But ‘Claws’, even if a little fatalistic (“Show me your features and I’ll find all your flaws/There’s something I love/About these intimate wars”), is filled with a readiness to play the game as equal partners. I tell Washington it lands, of all things, much like the end of the Michel Gondry film Eternal Sunshine Of The Spotless Mind; ready to accept fuck-ups and all.

“With villain-ing myself, ironically it was from that space that I could write love songs,” she says. “Once the other person wasn’t the antagonist and I was, I could actually write with a tenderness, because the darkness had to go somewhere.”

Oh, The Horror! The Horror!

Washington and I end up talking a lot about darkness, since things are pretty dark.

The week we meet to chat, an explosive report on our climate crisis predicted humanity will be “beyond saving” by 2050 — at the same time, our coalition government’s recent reelection ensures Australia will continue to stick its head in the sand.

Just the day prior to meeting, FEAT, a program for musicians to offset touring emissions by investing in solar farms, is launched by a group of Australian artists, including Washington — but it’s hard to be optimistic.

We kind of end up in one of those big spirals about the evils of the world, jumping between the environment, Twitter rotting our brains, ideological bubbles, fascism, and everything in-between. In the moment, it was venting, but to rehash it would be painful — at one point, Washington asked me how the hell I was going to write this up.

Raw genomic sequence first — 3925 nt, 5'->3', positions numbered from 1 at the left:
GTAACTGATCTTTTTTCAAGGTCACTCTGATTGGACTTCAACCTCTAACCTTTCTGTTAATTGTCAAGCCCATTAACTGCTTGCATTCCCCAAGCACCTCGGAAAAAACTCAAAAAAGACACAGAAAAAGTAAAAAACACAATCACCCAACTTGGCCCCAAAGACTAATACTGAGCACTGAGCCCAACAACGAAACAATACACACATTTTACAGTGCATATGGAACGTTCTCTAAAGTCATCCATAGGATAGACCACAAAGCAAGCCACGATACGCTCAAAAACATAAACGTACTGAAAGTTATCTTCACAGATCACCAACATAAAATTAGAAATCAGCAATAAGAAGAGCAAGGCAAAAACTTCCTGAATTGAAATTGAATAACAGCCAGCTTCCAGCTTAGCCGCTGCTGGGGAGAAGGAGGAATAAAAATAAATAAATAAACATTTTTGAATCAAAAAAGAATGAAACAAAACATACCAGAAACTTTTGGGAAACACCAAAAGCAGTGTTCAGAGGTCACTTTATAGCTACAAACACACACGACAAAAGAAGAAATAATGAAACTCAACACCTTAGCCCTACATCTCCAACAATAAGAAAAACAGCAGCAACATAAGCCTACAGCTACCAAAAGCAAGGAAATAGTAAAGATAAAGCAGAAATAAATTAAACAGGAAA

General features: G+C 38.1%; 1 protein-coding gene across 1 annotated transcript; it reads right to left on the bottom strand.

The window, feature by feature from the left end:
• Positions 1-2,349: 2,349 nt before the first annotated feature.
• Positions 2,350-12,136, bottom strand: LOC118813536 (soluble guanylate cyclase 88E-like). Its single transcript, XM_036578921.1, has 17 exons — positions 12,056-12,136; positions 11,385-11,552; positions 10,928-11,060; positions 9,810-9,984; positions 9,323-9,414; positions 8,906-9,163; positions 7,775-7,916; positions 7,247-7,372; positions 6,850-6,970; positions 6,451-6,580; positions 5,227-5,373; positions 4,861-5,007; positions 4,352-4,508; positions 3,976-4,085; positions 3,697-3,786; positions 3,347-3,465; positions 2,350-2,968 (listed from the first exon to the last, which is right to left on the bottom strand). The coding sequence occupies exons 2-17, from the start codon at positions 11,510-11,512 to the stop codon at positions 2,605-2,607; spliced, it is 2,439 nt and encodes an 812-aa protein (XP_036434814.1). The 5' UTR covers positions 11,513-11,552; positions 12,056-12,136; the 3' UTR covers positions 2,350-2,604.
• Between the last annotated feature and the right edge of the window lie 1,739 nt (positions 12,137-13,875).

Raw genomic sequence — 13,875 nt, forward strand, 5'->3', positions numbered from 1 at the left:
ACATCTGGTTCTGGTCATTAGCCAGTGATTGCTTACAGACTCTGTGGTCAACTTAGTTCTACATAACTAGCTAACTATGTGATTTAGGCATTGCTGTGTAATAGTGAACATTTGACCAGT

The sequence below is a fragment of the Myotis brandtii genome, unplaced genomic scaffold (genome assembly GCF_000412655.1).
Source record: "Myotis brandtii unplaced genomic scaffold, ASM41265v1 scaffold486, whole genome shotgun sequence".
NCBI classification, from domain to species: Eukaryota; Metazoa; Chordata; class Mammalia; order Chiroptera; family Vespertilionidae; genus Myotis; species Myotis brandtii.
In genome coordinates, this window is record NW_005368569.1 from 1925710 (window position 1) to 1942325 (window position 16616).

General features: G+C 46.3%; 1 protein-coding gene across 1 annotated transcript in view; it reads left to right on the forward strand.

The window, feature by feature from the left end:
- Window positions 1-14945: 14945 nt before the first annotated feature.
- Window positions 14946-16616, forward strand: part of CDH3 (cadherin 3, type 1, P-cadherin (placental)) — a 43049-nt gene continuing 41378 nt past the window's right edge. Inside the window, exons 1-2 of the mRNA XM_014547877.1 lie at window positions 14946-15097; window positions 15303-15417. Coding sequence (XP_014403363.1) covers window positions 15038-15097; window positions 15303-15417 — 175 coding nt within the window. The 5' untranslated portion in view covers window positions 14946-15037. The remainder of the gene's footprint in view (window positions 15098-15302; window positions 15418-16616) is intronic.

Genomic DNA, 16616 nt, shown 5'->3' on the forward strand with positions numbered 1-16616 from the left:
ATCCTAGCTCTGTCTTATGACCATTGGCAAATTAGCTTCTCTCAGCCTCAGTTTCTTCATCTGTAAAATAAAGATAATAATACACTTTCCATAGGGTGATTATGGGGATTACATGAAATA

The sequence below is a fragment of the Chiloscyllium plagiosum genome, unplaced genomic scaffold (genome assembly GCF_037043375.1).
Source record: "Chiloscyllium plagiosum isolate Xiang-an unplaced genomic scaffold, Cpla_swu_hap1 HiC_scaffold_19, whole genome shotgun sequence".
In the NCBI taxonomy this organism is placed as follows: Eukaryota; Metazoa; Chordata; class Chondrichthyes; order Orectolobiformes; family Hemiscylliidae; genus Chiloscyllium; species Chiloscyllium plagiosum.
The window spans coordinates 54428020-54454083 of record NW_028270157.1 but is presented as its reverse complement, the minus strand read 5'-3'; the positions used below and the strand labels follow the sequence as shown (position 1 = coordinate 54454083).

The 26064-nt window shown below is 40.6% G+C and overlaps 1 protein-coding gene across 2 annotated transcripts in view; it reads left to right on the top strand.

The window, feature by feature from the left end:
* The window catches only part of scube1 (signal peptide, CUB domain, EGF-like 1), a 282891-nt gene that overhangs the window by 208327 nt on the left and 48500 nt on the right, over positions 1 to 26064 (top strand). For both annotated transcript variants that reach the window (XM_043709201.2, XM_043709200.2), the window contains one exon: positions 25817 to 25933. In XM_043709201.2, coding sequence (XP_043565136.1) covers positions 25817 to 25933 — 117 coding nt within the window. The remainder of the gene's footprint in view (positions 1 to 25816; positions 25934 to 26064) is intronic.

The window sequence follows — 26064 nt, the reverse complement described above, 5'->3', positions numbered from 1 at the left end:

Ultimately, we landed on being very small and insignificant, and everything being dumb — “including music journalism, no offence”, though Washington isn’t saying she’s exempt, either.

“I just don’t know who to be,” she says. “I don’t know where to go. I don’t know what is happening to the fucking world that we live in.”

Which is not fine, but also fine. It all loops back to that idea of not worrying about being ‘constant’; of recognising that your oeuvre doesn’t really matter, and that it’s equally unlikely an album will solve the world or that constant niggling feeling of being unsatisfied, whatever that means.

“I always am just learning the same fucking lesson over and over again,” she says. “It’s spell-crushingly tedious. But it’s just, ‘What makes you different is the best thing about you. Stop trying to be like other people’. It’s so fucking boring, but it’s, I just keep forgetting it all the time.”

All this is to say Washington’s chasing a new rabbit, and we’re going to have to wait for a little while before we get the next album. But it feels important to chase it; well, kind of.

“What I do is so ridiculous,” Washington says. “It’s actually ridiculous. And some people can argue that music is the most important thing in the world, and I understand why people think that.”

“There was a time when I did,” she says, pausing. “And there are moments in my day where I still think that’s true.”

Washington is playing three shows this June: Friday 21 at Howler, Melbourne; Thursday 27 at The Foundry, Brisbane; and a sold-out show on 28 June at The Lansdowne, Sydney. 

Lead image by Amelia Dowd.

Jared Richards is a staff writer at Junkee, and co-host of Sleepless In Sydney on FBi Radio. Follow him on Twitter.